“Another topic that generated some questions was my brief paragraph discussing the possibility of anal-genital stimulation as a form of foreplay for married couples (p. 111). In treating this delicate topic of marital chastity I chose to summarize the views of Christopher West and John Kippley, who question such a practice on the grounds of hygiene and marital sensitivity. One person, though, thought I should have rejected such behavior in an absolute manner as a form of sodomy. Others, on the contrary, thought I should have mentioned that several respected Catholic moralists (e.g. Benedict Merkelbach, O.P.) have maintained that anal penetration could be justified in marriage as long as it is done for a sufficient reason devoid of sodomitic desire with the act being completed in the proper conjugal manner (cf. Benedict Merkelbach, O.P., Quaestiones de Castitate et Luxuria 4th ed. [Liège, 1936], p. 110).
    Because of the unexpected interest in this topic, I decided to do some further research. In terms of magisterial teaching, the Sacred Penitentiary in 1916 rejected any recourse to “the crime of the Sodomites” by married couples (Denz.-H, 3634). This act was described as “against nature on the part of both spouses” and “gravely evil.” This rejection of marital sodomy, however, seemed to assume that act would be completed in the anal cavity rather than in the normal marital manner. For some, this left open the possibility of anal penetration as a means of foreplay in accordance with the stipulations of Merkelbach and others.
    In doing further research, I was surprised to discover how openly this topic was discussed in moral manuals going back to the 17th century. For example, Tomás Sánchez, S.J. (1550-1610) in his treatise, De Matrimonio (1603), believed it was a mortal sin for a husband to initiate intercourse in the anal cavity of his wife even if this is used as a prelude to marital intercourse (De Matrimonio, Liber IX, Disputatio XVII [Venice: Apud Ioannem Guerilium, 1614, Vol. II] p. 222). St. Alphonsus Liguori (1696–1787), in Theologia Moralis, Book VI, Tract VI (De Matrimonio) no. 916, raises the question: “An peccet mortaliter vir inchoando copulam in vase praepostero, ut postea in vase debito eam consummet?” [Does a man sin mortally by initiating intercourse in the anal cavity in order that he may later consummate it in the proper receptacle?]. Liguori mentions a few theologians who deny that this is a mortal sin, but he upholds the opinion of Tomás Sánchez and others on this question as “communiter et verius … quia ipse hujusmodi coitus (etsi absque seminatione) est vera sodomia, quamvis non consummata” [as the more common and true [opinion]… because this manner of intercourse—even if semination is absent—is true sodomy, albeit not consummated].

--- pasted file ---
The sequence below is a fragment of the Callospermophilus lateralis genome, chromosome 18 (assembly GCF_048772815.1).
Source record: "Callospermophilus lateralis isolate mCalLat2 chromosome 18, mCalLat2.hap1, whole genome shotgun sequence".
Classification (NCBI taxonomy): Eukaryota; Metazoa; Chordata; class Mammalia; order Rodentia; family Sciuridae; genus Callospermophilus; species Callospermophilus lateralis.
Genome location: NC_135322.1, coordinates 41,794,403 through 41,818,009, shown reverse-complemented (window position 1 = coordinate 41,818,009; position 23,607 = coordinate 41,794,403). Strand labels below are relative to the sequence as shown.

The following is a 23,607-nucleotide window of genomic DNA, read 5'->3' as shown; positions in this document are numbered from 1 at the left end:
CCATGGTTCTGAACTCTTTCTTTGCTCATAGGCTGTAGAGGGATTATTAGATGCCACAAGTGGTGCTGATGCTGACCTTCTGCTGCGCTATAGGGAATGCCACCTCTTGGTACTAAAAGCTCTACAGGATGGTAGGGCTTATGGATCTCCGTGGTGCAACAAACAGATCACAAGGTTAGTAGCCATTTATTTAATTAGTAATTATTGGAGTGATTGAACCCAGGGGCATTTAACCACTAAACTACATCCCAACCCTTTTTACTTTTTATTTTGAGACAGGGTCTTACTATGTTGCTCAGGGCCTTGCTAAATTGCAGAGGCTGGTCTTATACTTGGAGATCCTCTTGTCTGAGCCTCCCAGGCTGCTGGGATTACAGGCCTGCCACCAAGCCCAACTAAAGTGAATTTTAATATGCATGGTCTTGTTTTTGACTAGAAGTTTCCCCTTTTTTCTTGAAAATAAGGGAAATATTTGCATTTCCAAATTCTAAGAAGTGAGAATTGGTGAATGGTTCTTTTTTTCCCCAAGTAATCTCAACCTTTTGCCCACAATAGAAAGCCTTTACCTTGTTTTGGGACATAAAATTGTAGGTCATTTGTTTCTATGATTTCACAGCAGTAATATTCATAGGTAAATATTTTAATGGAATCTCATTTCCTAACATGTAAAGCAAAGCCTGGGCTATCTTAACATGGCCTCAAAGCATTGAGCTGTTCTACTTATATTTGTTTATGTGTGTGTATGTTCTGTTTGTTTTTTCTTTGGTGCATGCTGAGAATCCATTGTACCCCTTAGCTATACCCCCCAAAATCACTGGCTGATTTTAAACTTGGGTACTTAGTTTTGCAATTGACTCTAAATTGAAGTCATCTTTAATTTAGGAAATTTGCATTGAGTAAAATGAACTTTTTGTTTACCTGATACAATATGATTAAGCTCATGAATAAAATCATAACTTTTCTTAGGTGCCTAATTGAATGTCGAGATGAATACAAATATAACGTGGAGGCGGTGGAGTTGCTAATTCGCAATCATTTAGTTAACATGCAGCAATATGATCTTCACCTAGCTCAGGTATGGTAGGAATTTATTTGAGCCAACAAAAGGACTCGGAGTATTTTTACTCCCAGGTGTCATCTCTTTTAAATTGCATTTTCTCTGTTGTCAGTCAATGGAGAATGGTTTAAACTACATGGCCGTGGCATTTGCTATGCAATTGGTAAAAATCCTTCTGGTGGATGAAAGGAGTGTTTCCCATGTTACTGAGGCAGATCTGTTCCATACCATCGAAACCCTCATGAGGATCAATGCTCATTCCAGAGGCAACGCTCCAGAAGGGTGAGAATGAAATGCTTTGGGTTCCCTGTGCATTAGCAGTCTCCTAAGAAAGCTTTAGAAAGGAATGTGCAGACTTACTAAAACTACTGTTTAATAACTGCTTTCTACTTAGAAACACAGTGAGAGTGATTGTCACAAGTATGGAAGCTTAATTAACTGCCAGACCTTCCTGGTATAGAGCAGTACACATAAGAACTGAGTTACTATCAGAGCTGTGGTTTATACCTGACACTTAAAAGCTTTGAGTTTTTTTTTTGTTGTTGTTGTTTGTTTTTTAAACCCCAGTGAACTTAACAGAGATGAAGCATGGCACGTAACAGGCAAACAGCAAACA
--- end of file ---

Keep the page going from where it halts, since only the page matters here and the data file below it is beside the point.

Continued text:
For Sanchez and Liguori there was no question of such initial anal penetration being acceptable. The only question was whether it was a venial sin or a mortal sin; and both believed it was a mortal sin. Merkelbach thought such anal stimulation could be allowed for a sufficient reason: for example, when the husband could not otherwise be aroused sexually. On this question, I find the opinion of Sanchez and Liguori much more persuasive than that of Merkelbach. If a husband needs to be sexually aroused by anal penetration then he seems to have an inclination toward the act of sodomy, which is rejected by Scripture (e.g. Gen 18: 20–21; 19:7; 1 Cor 6:9) and Catholic tradition. This consideration, combined with the factors of hygiene and marital love, give good reason for rejecting any anal penetration as a means of marital foreplay.”

  3. Robert Fastiggi says:

    Thank you, Ron, for posting my comments. I noticed a typo. The name of the author of the book on “Uncertainty in Post-Reformation Catholicism” is Stefania Tutino (not Stefanio). Her book is very well-researched and informative. I also should note that the edition of Sanchez’s “De Matrimonio” cited by Liguori is the edition corrected by the Jesuit censors. This edition makes clear that oral sex and anal sex as preparations for marital intercourse are mortal sins even if insemination is intended to take place in the vagina.